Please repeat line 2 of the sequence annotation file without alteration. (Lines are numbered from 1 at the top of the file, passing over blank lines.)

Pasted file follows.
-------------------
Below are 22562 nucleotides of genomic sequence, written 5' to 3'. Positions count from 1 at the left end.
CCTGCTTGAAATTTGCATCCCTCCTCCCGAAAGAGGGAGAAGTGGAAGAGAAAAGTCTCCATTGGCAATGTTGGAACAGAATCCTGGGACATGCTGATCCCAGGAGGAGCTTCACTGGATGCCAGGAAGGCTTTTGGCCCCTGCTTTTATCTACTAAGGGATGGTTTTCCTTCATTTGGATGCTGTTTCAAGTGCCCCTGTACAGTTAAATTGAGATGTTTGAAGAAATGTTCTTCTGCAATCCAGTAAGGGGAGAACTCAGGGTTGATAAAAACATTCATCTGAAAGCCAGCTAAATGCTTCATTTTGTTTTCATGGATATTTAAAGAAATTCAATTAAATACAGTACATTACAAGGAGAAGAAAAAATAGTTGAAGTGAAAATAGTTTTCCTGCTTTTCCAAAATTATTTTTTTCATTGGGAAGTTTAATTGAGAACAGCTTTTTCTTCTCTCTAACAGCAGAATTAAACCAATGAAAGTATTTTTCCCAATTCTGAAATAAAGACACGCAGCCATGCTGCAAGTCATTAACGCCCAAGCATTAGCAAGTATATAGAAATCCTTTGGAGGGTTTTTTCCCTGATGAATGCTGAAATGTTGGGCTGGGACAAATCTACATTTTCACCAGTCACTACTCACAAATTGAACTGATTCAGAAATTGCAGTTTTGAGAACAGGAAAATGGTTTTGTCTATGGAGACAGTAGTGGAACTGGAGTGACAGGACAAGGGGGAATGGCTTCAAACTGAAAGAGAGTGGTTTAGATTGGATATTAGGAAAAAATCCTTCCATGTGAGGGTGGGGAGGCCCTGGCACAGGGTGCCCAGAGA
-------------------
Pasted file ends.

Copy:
CCTGCTTGAAATTTGCATCCCTCCTCCCGAAAGAGGGAGAAGTGGAAGAGAAAAGTCTCCATTGGCAATGTTGGAACAGAATCCTGGGACATGCTGATCCCAGGAGGAGCTTCACTGGATGCCAGGAAGGCTTTTGGCCCCTGCTTTTATCTACTAAGGGATGGTTTTCCTTCATTTGGATGCTGTTTCAAGTGCCCCTGTACAGTTAAATTGAGATGTTTGAAGAAATGTTCTTCTGCAATCCAGTAAGGGGAGAACTCAGGGTTGATAAAAACATTCATCTGAAAGCCAGCTAAATGCTTCATTTTGTTTTCATGGATATTTAAAGAAATTCAATTAAATACAGTACATTACAAGGAGAAGAAAAAATAGTTGAAGTGAAAATAGTTTTCCTGCTTTTCCAAAATTATTTTTTTCATTGGGAAGTTTAATTGAGAACAGCTTTTTCTTCTCTCTAACAGCAGAATTAAACCAATGAAAGTATTTTTCCCAATTCTGAAATAAAGACACGCAGCCATGCTGCAAGTCATTAACGCCCAAGCATTAGCAAGTATATAGAAATCCTTTGGAGGGTTTTTTCCCTGATGAATGCTGAAATGTTGGGCTGGGACAAATCTACATTTTCACCAGTCACTACTCACAAATTGAACTGATTCAGAAATTGCAGTTTTGAGAACAGGAAAATGGTTTTGTCTATGGAGACAGTAGTGGAACTGGAGTGACAGGACAAGGGGGAATGGCTTCAAACTGAAAGAGAGTGGTTTAGATTGGATATTAGGAAAAAATCCTTCCATGTGAGGGTGGGGAGGCCCTGGCACAGGGTGCCCAGAGA